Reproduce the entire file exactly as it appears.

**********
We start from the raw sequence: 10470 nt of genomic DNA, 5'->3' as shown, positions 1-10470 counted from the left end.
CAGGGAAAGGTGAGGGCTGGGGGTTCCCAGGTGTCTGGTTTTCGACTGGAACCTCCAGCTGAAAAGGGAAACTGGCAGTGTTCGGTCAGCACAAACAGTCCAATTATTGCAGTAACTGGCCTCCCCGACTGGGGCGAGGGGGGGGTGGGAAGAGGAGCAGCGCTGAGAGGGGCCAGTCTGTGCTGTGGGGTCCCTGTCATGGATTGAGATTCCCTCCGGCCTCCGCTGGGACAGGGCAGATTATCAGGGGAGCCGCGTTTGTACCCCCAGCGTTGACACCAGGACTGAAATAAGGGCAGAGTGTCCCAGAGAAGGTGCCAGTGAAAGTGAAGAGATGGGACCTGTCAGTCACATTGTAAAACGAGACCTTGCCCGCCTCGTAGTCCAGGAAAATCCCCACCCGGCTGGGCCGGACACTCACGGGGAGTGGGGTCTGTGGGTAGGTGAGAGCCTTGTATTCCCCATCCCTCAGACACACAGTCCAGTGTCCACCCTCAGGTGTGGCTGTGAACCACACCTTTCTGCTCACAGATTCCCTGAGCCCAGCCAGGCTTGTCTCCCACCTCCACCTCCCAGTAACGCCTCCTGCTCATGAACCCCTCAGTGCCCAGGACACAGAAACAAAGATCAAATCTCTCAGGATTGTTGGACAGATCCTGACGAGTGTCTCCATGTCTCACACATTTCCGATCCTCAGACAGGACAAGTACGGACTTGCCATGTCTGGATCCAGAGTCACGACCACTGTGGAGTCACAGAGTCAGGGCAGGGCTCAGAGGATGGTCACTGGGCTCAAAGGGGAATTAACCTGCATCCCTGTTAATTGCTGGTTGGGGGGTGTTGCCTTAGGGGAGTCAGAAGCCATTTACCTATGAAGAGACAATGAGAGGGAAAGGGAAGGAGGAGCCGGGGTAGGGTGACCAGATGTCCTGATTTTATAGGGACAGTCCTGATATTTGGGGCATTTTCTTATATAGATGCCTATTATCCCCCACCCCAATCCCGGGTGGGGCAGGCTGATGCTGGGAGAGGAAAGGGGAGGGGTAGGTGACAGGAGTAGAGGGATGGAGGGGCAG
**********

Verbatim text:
We start from the raw sequence: 10470 nt of genomic DNA, 5'->3' as shown, positions 1-10470 counted from the left end.
CAGGGAAAGGTGAGGGCTGGGGGTTCCCAGGTGTCTGGTTTTCGACTGGAACCTCCAGCTGAAAAGGGAAACTGGCAGTGTTCGGTCAGCACAAACAGTCCAATTATTGCAGTAACTGGCCTCCCCGACTGGGGCGAGGGGGGGGTGGGAAGAGGAGCAGCGCTGAGAGGGGCCAGTCTGTGCTGTGGGGTCCCTGTCATGGATTGAGATTCCCTCCGGCCTCCGCTGGGACAGGGCAGATTATCAGGGGAGCCGCGTTTGTACCCCCAGCGTTGACACCAGGACTGAAATAAGGGCAGAGTGTCCCAGAGAAGGTGCCAGTGAAAGTGAAGAGATGGGACCTGTCAGTCACATTGTAAAACGAGACCTTGCCCGCCTCGTAGTCCAGGAAAATCCCCACCCGGCTGGGCCGGACACTCACGGGGAGTGGGGTCTGTGGGTAGGTGAGAGCCTTGTATTCCCCATCCCTCAGACACACAGTCCAGTGTCCACCCTCAGGTGTGGCTGTGAACCACACCTTTCTGCTCACAGATTCCCTGAGCCCAGCCAGGCTTGTCTCCCACCTCCACCTCCCAGTAACGCCTCCTGCTCATGAACCCCTCAGTGCCCAGGACACAGAAACAAAGATCAAATCTCTCAGGATTGTTGGACAGATCCTGACGAGTGTCTCCATGTCTCACACATTTCCGATCCTCAGACAGGACAAGTACGGACTTGCCATGTCTGGATCCAGAGTCACGACCACTGTGGAGTCACAGAGTCAGGGCAGGGCTCAGAGGATGGTCACTGGGCTCAAAGGGGAATTAACCTGCATCCCTGTTAATTGCTGGTTGGGGGGTGTTGCCTTAGGGGAGTCAGAAGCCATTTACCTATGAAGAGACAATGAGAGGGAAAGGGAAGGAGGAGCCGGGGTAGGGTGACCAGATGTCCTGATTTTATAGGGACAGTCCTGATATTTGGGGCATTTTCTTATATAGATGCCTATTATCCCCCACCCCAATCCCGGGTGGGGCAGGCTGATGCTGGGAGAGGAAAGGGGAGGGGTAGGTGACAGGAGTAGAGGGATGGAGGGGCAG